Agile 2: A New Model for Embracing Asynchronous Communication and Remote Work

Agile purists often recommend that everyone in a team should sit together whenever possible to maximize collaboration.
One reason is that “osmotic communication” will occur. People will hear things and have important awareness of what is happening. Although it may seem accidental, such communication can accumulate and it can be very important.
Another reason is the assertion in the Agile manifesto that face-to-face conversations are the best and most efficient way to communicate information to and within a team of developers.
We believe that Alistair Cockburn is the source of this Manifesto principle. He had been using it almost exactly in those words for many years before the Manifesto was created.
Each of these ideas has a kernel of truth, but they are flawed. These are terrible oversimplifications, so bad that they can lead to poor choices about work.
Agile 2 embraces synchronous communication
Communication is essential for members of a team. They must also get work done. If their work involves deep or creative thought, they must focus. To focus well, people need protection against distractions. Sitting together allows for collaboration, but it can hinder focus.
Although we won’t say sitting together encourages collaboration, studies have shown otherwise. In fact, it appears to decrease collaboration.
Collaboration is only one aspect of what work is all about. Most people who design and build tech products have to work in a head-down, solitary environment. They also need deep thinking and creative thinking. Talking to people is a distraction from your ability to focus and deep thinking.
This means that people must be able to focus on their tasks without being distracted. It is important to turn off osmotic communication.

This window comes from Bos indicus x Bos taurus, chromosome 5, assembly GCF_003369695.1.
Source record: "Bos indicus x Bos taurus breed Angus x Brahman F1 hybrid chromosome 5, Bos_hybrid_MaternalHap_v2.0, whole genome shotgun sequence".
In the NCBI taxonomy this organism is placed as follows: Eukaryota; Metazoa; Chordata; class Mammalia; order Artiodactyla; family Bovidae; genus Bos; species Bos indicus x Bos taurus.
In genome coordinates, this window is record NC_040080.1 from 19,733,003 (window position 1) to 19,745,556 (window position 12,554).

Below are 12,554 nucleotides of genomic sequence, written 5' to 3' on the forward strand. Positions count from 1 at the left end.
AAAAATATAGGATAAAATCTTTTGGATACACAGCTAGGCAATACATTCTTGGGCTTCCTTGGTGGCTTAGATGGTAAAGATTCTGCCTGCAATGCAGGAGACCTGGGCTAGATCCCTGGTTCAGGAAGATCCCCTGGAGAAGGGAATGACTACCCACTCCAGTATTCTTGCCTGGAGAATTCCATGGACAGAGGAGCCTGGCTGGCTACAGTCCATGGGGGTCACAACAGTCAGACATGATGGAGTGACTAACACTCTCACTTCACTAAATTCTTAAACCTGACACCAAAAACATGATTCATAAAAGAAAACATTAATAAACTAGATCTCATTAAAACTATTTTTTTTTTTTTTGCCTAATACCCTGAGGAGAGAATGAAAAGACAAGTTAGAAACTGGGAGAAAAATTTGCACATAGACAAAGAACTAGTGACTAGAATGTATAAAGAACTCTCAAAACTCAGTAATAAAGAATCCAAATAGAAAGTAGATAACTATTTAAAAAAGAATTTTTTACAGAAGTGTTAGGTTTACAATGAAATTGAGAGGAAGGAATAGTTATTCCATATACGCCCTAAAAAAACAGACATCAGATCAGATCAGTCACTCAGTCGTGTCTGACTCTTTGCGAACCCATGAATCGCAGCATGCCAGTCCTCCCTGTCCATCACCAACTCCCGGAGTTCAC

Face-to-face communication is not universally the best because it is an event-oriented view on a continuous and multidimensional process.
If you want to know something simple, then it is faster to shout to a few people to ask, “Hey Susan! Is the customer ID field string or an int?”
If you have to decide collectively on a strategy to combine and test changes to multiple product component components, some of which were produced in-house, then a side-of the desk conversation won’t cut it.
Even a group meeting won’t be enough, especially if it is the first time the team has had to deal with the issue. The problem is that the issue is complex. There are too many parts.
It is unlikely that any one person will have the opportunity to express their views fully in a one-hour meeting with the whole team, maybe seven or eight people.
We’ve seen discussions on this topic, and they often get sloppy. Facilitators must be able to comprehend the subject matter or they will lose their way.
Sciences deal with complex topics. One presents a paper at a scientific conference without being interrupted. Other papers are presented, sometimes with competing points of view.
After the paper is finished, there will be breakout groups to discuss it. After everyone has had their say in its entirety, and they have also written their thoughts down, collaboration takes place.
Jeff Bezos famously makes his staff write a “six-page, narratively-structured memo” for each meeting, and he says that it was the “smartest thing we ever did” at Amazon. He encourages his employees to think deeply and not engage in shallow, circular debates.
He believes that complex problems require structure.